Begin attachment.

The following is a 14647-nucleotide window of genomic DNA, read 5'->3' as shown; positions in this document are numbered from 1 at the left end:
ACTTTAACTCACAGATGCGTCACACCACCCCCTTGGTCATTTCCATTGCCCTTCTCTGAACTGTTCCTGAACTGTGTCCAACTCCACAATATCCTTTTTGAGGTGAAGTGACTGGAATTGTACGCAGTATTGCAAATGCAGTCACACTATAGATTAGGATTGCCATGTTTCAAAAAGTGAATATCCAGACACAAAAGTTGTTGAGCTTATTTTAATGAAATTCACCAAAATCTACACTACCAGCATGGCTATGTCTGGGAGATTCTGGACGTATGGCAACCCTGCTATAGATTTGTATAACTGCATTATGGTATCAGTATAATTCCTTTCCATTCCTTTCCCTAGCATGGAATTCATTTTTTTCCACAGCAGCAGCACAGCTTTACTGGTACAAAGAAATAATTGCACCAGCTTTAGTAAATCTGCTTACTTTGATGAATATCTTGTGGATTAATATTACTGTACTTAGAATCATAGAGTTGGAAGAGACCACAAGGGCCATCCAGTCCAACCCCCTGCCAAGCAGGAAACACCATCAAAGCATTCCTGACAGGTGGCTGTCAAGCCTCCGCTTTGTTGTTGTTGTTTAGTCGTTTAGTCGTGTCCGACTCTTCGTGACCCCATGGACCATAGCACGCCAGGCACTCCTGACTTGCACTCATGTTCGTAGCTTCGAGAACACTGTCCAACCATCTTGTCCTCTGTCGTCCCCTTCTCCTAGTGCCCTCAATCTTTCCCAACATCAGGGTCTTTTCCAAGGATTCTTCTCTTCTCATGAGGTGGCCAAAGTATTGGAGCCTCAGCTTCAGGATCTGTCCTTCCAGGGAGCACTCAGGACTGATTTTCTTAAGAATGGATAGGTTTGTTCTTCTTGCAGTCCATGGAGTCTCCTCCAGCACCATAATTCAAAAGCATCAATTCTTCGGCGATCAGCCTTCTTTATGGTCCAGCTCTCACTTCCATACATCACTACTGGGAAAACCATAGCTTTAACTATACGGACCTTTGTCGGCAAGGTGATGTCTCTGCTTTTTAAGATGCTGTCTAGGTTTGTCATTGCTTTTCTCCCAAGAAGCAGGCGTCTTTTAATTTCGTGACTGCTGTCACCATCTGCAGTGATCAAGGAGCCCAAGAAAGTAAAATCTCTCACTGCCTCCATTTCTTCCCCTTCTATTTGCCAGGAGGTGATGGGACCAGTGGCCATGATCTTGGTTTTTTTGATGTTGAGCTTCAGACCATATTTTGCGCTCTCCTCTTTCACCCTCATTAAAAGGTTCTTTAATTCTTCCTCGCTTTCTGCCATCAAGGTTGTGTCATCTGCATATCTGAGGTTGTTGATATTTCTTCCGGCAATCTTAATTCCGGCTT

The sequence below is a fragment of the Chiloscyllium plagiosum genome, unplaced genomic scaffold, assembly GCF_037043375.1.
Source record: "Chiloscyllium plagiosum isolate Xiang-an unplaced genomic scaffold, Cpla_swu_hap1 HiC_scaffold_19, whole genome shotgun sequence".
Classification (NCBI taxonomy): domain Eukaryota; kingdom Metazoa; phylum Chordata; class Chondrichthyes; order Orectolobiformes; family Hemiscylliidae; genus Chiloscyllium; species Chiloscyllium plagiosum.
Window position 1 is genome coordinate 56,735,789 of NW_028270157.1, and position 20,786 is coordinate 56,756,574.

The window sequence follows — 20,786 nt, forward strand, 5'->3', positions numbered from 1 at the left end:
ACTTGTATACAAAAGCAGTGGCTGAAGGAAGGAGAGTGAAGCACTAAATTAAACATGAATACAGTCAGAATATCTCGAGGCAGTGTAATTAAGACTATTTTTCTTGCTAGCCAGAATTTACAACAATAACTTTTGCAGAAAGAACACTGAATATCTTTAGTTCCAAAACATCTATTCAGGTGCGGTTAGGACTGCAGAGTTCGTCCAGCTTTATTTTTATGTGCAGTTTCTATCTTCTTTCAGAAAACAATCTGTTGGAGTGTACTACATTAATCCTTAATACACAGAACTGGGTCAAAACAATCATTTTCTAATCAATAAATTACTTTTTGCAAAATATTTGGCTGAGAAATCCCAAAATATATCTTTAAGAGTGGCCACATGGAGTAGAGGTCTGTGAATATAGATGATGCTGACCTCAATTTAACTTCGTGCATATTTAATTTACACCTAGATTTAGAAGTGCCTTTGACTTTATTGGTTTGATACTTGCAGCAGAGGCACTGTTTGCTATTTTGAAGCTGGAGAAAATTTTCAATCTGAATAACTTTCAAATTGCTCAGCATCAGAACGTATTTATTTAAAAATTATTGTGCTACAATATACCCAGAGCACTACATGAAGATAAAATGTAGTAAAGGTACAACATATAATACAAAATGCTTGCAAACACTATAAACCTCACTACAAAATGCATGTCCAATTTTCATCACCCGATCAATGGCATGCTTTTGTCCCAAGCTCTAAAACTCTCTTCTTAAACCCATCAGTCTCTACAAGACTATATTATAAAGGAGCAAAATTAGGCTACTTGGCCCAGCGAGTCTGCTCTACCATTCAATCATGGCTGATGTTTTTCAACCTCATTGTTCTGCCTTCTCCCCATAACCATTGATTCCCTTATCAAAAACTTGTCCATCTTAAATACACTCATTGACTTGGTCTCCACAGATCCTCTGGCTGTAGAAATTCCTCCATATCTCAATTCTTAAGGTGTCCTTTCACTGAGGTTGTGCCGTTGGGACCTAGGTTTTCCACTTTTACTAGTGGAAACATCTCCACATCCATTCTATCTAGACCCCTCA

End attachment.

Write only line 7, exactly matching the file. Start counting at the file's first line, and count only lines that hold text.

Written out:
The window sequence follows — 20,786 nt, forward strand, 5'->3', positions numbered from 1 at the left end: